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Former used car dealership owner pleaded guilty in fraud scheme

Stasney was the owner of Buddy Stasney Buick GMC, later named Buddy Stasney Automotive
Stasney pleaded guilty today to wire fraud for executing a fraudulent auto loan scheme to...
Stasney pleaded guilty today to wire fraud for executing a fraudulent auto loan scheme to obtain more than $250,000 from a financial institution.(AP)
Published: Jul. 28, 2021 at 1:08 PM EDT
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CHARLOTTE, N.C. (WBTV) - A man who formerly owned a used car dealership in Lincolnton pleaded guilty today to wire fraud for executing a fraudulent auto loan scheme to obtain more than $250,000 from a financial institution.

Joseph “Buddy” Stasney, 59, of Denver, N.C., appeared before U.S. District Judge Kenneth D. Bell today.

According to filed plea documents and today’s court hearing, Stasney was the owner of Buddy Stasney Buick GMC (later named Buddy Stasney Automotive), a used car dealership in Lincolnton. Between February and December 2015, Stasney was found to have engaged in an auto loan scheme in which he fraudulently obtained money from a financial institution by submitting falsified loan applications on behalf of his victim-customers.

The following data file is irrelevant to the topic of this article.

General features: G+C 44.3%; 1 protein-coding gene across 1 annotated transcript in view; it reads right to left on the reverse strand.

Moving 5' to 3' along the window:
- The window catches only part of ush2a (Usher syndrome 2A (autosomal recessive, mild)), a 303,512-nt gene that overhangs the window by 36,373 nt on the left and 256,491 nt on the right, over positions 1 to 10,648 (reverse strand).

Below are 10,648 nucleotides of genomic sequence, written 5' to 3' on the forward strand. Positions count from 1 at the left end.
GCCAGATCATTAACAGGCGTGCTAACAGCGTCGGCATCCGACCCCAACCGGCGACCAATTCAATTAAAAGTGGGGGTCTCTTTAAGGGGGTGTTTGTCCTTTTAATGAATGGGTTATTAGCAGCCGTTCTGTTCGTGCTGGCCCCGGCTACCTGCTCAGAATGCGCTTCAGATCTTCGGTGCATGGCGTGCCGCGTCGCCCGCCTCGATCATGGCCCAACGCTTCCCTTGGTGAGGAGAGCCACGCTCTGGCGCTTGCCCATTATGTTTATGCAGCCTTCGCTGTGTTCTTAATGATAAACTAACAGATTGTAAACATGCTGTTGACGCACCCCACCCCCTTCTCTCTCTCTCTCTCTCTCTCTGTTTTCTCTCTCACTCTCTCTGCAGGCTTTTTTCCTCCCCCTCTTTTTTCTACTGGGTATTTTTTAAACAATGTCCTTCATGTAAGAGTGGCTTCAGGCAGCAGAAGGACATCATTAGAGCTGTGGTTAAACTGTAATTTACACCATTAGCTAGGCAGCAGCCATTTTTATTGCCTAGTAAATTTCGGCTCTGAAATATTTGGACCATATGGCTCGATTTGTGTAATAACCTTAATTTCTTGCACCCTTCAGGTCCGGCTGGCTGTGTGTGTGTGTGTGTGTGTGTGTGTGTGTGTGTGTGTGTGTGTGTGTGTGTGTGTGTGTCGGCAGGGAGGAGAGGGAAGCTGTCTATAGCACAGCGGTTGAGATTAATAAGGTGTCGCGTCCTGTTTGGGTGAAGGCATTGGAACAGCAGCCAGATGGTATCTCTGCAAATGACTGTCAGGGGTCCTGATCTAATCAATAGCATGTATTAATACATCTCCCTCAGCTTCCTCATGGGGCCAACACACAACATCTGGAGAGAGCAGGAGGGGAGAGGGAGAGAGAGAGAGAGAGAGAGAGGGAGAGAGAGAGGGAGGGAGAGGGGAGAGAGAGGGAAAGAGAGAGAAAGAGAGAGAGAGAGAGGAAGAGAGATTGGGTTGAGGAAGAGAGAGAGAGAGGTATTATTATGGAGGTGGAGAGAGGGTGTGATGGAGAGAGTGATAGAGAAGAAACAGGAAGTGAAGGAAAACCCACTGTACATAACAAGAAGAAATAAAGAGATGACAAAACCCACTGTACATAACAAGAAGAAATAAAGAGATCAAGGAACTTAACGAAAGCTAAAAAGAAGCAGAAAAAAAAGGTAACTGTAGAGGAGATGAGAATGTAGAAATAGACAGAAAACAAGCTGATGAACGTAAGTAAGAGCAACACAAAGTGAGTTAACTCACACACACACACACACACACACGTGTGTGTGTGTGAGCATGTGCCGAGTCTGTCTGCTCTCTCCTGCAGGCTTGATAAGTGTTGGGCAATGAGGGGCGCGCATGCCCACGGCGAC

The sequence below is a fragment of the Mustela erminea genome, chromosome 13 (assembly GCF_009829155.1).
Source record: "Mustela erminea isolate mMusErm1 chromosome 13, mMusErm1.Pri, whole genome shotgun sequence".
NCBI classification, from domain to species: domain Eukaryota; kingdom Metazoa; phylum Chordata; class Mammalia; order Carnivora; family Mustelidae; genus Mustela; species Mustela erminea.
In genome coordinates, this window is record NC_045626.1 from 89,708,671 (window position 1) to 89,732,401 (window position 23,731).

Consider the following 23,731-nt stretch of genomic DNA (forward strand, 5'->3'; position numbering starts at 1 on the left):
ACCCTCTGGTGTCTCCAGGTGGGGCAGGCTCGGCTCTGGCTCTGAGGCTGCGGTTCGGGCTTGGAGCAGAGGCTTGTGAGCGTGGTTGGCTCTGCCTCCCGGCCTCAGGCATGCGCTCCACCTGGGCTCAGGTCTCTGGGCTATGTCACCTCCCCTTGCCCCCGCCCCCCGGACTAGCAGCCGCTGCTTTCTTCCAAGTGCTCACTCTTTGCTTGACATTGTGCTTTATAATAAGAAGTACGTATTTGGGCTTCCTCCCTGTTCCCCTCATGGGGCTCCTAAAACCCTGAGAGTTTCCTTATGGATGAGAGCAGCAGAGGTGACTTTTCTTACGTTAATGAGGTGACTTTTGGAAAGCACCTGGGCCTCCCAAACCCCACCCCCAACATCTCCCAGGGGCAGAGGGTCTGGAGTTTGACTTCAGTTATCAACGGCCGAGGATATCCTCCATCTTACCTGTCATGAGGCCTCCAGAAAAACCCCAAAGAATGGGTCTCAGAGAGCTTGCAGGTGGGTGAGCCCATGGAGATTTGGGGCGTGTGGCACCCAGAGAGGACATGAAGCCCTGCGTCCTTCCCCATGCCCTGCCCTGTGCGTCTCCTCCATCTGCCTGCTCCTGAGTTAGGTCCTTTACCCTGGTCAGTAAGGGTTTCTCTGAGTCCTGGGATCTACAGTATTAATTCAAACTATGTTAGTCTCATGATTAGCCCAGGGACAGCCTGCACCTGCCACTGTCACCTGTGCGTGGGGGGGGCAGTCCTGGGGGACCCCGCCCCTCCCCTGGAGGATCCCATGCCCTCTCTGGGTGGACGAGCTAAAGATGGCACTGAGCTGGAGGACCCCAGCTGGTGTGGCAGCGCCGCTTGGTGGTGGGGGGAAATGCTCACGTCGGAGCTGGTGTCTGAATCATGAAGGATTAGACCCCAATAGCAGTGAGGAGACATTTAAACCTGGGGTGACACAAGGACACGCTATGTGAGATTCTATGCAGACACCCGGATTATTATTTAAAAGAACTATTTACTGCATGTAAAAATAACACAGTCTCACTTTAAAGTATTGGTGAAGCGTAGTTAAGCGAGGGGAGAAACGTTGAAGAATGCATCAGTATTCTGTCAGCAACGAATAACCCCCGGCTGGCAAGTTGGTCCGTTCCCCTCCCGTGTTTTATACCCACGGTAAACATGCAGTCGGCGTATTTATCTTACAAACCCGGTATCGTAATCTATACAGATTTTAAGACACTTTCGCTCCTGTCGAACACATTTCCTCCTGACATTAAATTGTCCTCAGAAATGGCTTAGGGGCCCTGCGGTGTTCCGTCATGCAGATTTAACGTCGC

Stasney admitted he executed the loan scheme in a number of ways. After negotiating the sale of vehicles with prospective customers, Stasney fraudulently submitted loan applications on behalf of the customers that contained misrepresentations regarding the current status and terms of the transactions and loans, or submitted loan applications on behalf of customers who were not aware a loan application had been submitted in their name.

In some instances, customers were falsely told their loan had not been processed when in fact it had. In other instances, Stasney defrauded customers who were refinancing loans by falsely telling them that the proceeds of their new loans had been used to pay off their existing loans, when, in fact, Stasney never paid off the customers’ prior auto loans and the victims remained obligated for those loans.

According to court documents, once the fraudulent loan proceeds were deposited into the car dealership’s bank account, Stasney diverted the funds and used a portion to pay for expenses unrelated to his business. Stasney admitted to defrauding the financial institution of more than $250,000, as a result of the fraudulent scheme. Stasney was released on bond following his guilty plea.

The maximum statutory penalty for the wire fraud charge is 20 years in prison and a $250,000 fine.

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